Assess, access and alert
In today’s world, data sets are so large and complex that it is hard to regulate who has access. When it comes to regulations and avoiding unintentional sharing of private data, you have to set the baseline and record the current access and permissions. To get a handle on your organization’s controlled resources, record where your organization is TODAY! If you don’t understand who has access to resources you are missing a key piece of information; consider asking people to help you justify who has access and eliminate those who do not belong. Once you get control of access to these critical resources, you should set up alerts when that access changes, so you know what’s going on, and can address any mistakes or maleficence at a moment’s notice.
Make it a policy to communicate
There are many good reasons to document and communicate what your organization is doing and how you are maintaining control of its environment. First, everyone in your organization will know that you’re secure and any suspicious activity is being tracked. Second, it is easier to train additional people should the need arise.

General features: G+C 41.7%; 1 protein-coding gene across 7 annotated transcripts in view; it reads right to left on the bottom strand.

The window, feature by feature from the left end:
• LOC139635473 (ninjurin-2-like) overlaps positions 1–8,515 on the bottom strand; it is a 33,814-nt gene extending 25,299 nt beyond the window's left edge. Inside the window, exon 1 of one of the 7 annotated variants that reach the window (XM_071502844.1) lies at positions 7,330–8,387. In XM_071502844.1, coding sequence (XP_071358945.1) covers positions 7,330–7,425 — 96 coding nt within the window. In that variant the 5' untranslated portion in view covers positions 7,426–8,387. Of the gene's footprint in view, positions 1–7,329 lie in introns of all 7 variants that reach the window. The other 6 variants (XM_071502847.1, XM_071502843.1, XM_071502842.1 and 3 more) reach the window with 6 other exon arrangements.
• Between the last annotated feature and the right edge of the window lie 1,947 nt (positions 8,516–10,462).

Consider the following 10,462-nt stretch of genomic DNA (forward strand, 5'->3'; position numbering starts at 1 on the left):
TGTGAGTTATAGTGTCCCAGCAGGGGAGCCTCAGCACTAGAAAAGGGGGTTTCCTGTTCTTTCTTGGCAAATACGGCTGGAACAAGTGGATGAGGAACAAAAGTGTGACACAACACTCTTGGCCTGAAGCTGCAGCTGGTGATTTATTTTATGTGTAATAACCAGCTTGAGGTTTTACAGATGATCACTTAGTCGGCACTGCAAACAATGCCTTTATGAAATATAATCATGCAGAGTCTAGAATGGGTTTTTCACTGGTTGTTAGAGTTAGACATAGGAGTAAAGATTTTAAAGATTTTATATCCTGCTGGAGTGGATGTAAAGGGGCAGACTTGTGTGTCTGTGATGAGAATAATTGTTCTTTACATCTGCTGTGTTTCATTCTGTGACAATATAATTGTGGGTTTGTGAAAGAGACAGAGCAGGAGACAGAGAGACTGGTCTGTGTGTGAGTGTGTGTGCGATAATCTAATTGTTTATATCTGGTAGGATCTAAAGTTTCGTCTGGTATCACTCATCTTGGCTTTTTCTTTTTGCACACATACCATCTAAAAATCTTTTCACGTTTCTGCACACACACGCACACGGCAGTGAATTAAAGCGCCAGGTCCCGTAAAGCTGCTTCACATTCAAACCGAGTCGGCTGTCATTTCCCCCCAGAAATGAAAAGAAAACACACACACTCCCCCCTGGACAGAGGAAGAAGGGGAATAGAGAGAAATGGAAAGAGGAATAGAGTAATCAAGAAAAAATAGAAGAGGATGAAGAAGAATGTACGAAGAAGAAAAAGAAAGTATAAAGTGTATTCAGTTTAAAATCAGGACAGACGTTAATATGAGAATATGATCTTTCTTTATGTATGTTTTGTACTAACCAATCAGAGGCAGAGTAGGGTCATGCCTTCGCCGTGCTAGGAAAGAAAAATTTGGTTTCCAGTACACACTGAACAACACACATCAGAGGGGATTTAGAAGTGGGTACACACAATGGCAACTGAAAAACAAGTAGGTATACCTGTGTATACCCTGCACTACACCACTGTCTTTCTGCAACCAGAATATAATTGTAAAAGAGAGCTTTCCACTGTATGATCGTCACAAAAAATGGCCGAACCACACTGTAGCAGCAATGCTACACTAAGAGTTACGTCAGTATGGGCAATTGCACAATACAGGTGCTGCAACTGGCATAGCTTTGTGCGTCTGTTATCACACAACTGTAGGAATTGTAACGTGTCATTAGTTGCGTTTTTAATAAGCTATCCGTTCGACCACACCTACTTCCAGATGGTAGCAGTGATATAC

Next it makes updating your organization’s environment much easier when there is clear policy and processes in place. Finally, your superiors know you’re doing everything that needs to be done to ensure your organization is safe, secure and compliant with external regulations.
These are only a few best practices among many regulations that place controls over IT in an effort to be as secure and protected as possible. It would be easy for organizations to review compliance regulations and understand where the intention is to codify good policy and protect users and information. And while I’ve viewed this from the regulatory requirement angle, you could easily reverse and say, “Our good security policies make it easier to comply with many external regulations.” It’s up to you to get in control and stay in control of your environment from both a policy and a regulatory standpoint. If there was an Amazon.com item for regulatory compliance it might say, “If you like good policy, you might also enjoy a much better (and more secure) IT environment.”